So I don’t know if you heard (apparently some guy named Manning was also in the news today), but Hines Ward has officially called it a career. As the relationship between Ward and the Steelers slowly sputtered to an end over the winter, every time it was brought up on Pardon the Interruption Tony and Mike described him as a surefire Hall of Famer. Back in February, he didn’t appear on my Top 50 Active Resumes, and honestly didn’t come very close – in other words, I had him just as surefire not to get in. The last time the PTI guys brought him up, when the Steelers finally cut him, they expressed incredulity that anyone would disagree with their assessment. He has all the receiving records for the vaunted Steelers! He’s eighth all time in receptions and 18th in receiving yards! He has two Super Bowl rings! How can you not put him in the Hall of Fame?
Two words: Passing. League.
Prepare to hear those two words a lot for the next few decades and possibly the remainder of the history of the league whenever the Hall of Fame merits of any wide receiver to play this century come up. Simply put, it’s hard to overstate how inflated today’s passing and especially receiving stats are compared to earlier eras. Every single one of the players ahead of Ward on the all-time receptions list played at least four seasons as Ward’s contemporary (you have to go down to #12 Art Monk to find someone who retired in the 90s) and only Cris Carter didn’t play during at least half of Ward’s career. Only four players ahead of Ward on the receiving yards list didn’t play at least one season as his contemporary. Even discounting that, being the best receiver on the traditionally-run-heavy Steelers doesn’t mean as much as you might think – only two Steelers receivers are in the Hall, and not only did Lynn Swann have a very long wait he seems to have gotten in mostly on the back of his memorable Super Bowl catches, not his actual career.
The smoking gun on Ward’s resume is this: although he made the 2nd-team All-Pro three times, not once was he named to the first team. Over the course of his career, the following receivers were named 1st-team AP All-Pro (and thus, were considered better than Ward) at least once: Randy Moss, Antonio Freeman, Marvin Harrison, Carter, Terrell Owens, David Boston, Torry Holt, Muhsin Muhammad, Steve Smith, Chad Johnson, Andre Johnson, Larry Fitzgerald, Wes Welker, Roddy White, Reggie Wayne, Calvin Johnson. Moss, Owens, Harrison, Chad and Andre Johnson, and Welker were named multiple times; Jimmy Smith, Rod Smith, Wayne, and Fitzgerald were named 2nd-team All-Pro in at least two different years Ward wasn’t; Holt, Steve Smith, and Calvin Johnson were also named 2nd-team All-Pro in a year Ward wasn’t. Throw in the Hall’s infuriating inability to pick between Andre Reed, Carter, and Tim Brown, and how can you even find room for Ward to get in at some point?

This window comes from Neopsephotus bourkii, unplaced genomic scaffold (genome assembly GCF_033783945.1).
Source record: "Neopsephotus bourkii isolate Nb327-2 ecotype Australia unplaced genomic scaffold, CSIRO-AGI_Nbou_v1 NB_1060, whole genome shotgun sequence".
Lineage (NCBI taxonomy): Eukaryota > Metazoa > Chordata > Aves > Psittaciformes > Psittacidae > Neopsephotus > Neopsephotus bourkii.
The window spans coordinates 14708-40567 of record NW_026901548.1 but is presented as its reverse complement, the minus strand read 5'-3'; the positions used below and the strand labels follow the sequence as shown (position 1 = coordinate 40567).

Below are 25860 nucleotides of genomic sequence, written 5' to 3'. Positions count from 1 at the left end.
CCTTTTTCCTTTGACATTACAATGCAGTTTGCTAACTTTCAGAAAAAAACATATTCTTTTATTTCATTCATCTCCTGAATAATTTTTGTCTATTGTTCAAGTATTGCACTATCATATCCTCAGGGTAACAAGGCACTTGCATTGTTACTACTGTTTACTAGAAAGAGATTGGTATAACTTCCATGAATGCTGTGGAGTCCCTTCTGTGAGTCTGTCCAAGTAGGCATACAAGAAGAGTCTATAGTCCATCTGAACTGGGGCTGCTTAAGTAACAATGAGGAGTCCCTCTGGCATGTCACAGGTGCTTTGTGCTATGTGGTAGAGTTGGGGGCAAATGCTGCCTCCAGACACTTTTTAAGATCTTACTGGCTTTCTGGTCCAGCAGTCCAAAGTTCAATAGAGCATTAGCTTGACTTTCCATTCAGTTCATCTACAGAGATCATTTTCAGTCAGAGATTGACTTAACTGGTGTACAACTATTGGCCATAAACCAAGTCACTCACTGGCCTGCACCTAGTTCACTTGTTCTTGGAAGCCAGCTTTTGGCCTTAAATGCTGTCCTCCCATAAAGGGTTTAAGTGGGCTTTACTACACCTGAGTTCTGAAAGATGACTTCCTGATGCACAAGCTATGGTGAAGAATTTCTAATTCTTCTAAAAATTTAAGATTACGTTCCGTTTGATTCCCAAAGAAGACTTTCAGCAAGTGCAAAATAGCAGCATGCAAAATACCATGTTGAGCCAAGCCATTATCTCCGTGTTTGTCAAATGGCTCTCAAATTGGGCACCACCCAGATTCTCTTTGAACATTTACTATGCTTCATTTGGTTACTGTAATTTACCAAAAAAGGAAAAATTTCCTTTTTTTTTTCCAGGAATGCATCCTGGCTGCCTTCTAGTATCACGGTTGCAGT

Shouldn’t a Hall of Famer make more than four Pro Bowls in a 14-year career, especially if they were never one of the two best receivers in the league in any year? Do Super Bowl rings even matter for non-quarterbacks? Would Tony and Mike disagree with my February post that, just among active players, the Johnsons, Moss, Fitzgerald, Steve Smith, Welker, and Wayne are all more deserving of the Hall of Fame than Ward – before you even get to retired players who aren’t eligible yet like Owens, Harrison, Holt, or Isaac Bruce, or the aforementioned eligible players that haven’t gotten in yet?
Perhaps, like Swann, another beloved Steeler receiver can get in late in his eligibility despite a questionable career. It is, after all, the Hall of Fame, not the Hall of Great. But if you still want to read more, you can browse through this post from January and the associated comments.